Textkit Logo

Translation Is this right?

Are you learning Latin with Wheelock's Latin 6th Edition? Here's where you can meet other learners using this textbook. Use this board to ask questions and post your work for feedback.

Translation Is this right?

Postby chica » Mon Jul 21, 2008 7:52 pm

Textkit Neophyte
Posts: 5
Joined: Thu Jul 17, 2008 9:25 pm

Re: Translation Is this right?

Postby elduce » Mon Dec 29, 2008 4:06 pm

Salve, chica,

Your translation looks good. Here are a few points:

Sentence 1: Your wrote that Achilles was a man "of courage and strength." If you read the sentence you will see it says "fortis potensque," which are actually adjectives in the nominative case and not genitive. Therefore, it may read "Achilles was a man courageous and strong." This is merely my opinion, of course, and you can translate it anyway you want.

Sentence 2: You wrote that the Greeks and Achilles had come to wage war against the Trojans, but if you read the sentence it says "Troiam," not "Troianos," which means Troy. Little difference here but I mention it if you're big on details.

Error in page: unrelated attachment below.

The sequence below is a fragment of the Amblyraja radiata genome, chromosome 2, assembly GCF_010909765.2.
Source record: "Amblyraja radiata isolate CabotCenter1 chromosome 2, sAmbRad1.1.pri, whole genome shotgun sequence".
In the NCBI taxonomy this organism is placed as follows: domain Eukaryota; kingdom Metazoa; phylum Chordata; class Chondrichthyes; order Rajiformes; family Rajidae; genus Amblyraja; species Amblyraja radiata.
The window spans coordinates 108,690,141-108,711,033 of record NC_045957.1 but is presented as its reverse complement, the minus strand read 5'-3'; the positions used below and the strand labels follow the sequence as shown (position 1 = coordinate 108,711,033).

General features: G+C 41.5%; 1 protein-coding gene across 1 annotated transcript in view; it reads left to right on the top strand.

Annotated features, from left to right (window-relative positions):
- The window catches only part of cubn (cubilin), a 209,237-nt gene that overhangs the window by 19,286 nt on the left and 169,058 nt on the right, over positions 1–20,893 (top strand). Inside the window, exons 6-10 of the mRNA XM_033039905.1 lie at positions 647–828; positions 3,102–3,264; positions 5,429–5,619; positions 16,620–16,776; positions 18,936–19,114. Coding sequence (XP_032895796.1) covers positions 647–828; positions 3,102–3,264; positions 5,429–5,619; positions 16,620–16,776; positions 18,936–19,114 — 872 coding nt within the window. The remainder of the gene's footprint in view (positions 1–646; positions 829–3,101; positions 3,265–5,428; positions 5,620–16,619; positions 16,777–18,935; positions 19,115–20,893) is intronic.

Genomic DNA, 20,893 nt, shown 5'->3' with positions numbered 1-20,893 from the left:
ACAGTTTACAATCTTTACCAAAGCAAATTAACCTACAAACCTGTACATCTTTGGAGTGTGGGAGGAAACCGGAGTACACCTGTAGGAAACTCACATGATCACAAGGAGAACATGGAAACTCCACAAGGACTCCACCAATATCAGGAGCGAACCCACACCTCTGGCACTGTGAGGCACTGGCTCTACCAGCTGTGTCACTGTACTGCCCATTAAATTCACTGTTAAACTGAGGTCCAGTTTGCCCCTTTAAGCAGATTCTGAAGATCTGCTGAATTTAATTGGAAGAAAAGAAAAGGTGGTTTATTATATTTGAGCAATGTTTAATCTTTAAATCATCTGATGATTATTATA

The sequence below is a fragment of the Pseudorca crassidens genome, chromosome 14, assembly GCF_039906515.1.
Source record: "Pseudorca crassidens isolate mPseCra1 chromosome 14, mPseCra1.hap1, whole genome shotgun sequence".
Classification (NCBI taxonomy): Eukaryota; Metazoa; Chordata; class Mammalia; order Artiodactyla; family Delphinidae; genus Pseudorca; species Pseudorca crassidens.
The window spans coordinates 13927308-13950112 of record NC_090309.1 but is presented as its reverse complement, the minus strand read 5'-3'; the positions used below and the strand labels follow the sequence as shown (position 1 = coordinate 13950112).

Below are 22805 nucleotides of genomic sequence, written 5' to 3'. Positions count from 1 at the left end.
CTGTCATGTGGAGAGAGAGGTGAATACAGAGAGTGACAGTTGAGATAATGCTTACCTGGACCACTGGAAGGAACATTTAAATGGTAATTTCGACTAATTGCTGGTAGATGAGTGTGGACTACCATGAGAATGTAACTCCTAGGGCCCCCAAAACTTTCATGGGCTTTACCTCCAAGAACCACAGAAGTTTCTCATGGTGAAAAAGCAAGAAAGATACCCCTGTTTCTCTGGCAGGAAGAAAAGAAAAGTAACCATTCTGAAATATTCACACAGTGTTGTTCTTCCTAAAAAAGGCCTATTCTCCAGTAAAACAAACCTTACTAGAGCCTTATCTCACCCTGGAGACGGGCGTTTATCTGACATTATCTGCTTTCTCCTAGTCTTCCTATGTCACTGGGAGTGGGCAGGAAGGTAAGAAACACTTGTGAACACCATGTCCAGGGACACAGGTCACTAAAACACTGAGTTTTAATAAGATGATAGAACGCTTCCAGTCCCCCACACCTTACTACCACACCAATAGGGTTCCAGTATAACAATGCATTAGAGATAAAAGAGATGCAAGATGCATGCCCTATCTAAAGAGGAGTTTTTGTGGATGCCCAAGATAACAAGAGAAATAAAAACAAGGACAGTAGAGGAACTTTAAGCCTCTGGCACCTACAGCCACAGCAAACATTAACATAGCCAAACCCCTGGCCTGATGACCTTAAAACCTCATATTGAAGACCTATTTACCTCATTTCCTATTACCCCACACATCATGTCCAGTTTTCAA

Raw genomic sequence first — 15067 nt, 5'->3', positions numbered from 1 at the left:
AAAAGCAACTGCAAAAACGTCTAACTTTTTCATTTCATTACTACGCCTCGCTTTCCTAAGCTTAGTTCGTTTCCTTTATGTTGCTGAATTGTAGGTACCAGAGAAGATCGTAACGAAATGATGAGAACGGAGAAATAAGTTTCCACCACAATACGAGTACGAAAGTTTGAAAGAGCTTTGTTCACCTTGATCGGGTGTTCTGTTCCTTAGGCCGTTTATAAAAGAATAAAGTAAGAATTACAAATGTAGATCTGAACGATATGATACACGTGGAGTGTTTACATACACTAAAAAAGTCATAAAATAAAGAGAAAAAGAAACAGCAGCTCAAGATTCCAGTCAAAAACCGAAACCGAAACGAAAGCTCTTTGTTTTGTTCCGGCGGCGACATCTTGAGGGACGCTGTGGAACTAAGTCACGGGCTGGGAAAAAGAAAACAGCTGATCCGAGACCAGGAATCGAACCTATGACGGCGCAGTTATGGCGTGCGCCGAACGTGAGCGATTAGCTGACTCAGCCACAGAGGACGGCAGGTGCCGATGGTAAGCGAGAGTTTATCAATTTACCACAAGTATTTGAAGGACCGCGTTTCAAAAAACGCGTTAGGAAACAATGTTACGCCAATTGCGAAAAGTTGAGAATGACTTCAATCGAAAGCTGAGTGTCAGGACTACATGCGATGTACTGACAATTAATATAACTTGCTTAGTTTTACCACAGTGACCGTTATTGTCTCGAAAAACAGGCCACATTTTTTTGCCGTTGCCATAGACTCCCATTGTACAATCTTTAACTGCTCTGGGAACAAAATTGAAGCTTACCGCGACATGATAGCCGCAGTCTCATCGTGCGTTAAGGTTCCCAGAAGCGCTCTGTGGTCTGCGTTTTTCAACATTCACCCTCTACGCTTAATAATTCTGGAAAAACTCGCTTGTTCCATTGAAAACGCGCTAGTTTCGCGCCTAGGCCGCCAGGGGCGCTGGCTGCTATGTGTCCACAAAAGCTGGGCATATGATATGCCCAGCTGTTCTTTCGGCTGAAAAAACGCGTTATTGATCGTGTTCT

Sentence 3: You wrote that bitter anger had moved Achilles. If you look at the verb "movebat" you will see it is past progressive and not pluperfect (if it was pluperfect it would read "moverat"). Therefore, the translation should be "bitter anger was moving/kept moving/moved[i] Achilles." Again, small detail - and you may be right given that any translation is open to unlimited perceptions.

The small part after the first parapgraph where Achilles calls his mother, you wrote "huge anger" for "ingens ira." I would translate "ingens" differently, not as "huge." Find a different adjective instead of "huge" because it doesn't sound right.

For the same sentence you wrote that Achilles' great anger was forcing him [i]not
to conduct war. Shouldn't it be that his anger was pushing him to fight? Strike that "non" out of there.

You did a good job. Keep it up.
ego amo megaforce
Textkit Member
Posts: 144
Joined: Sun Sep 26, 2004 1:55 am
Location: Connecticut, USA

Return to Wheelock's Latin

Who is online

Users browsing this forum: Manuel and 13 guests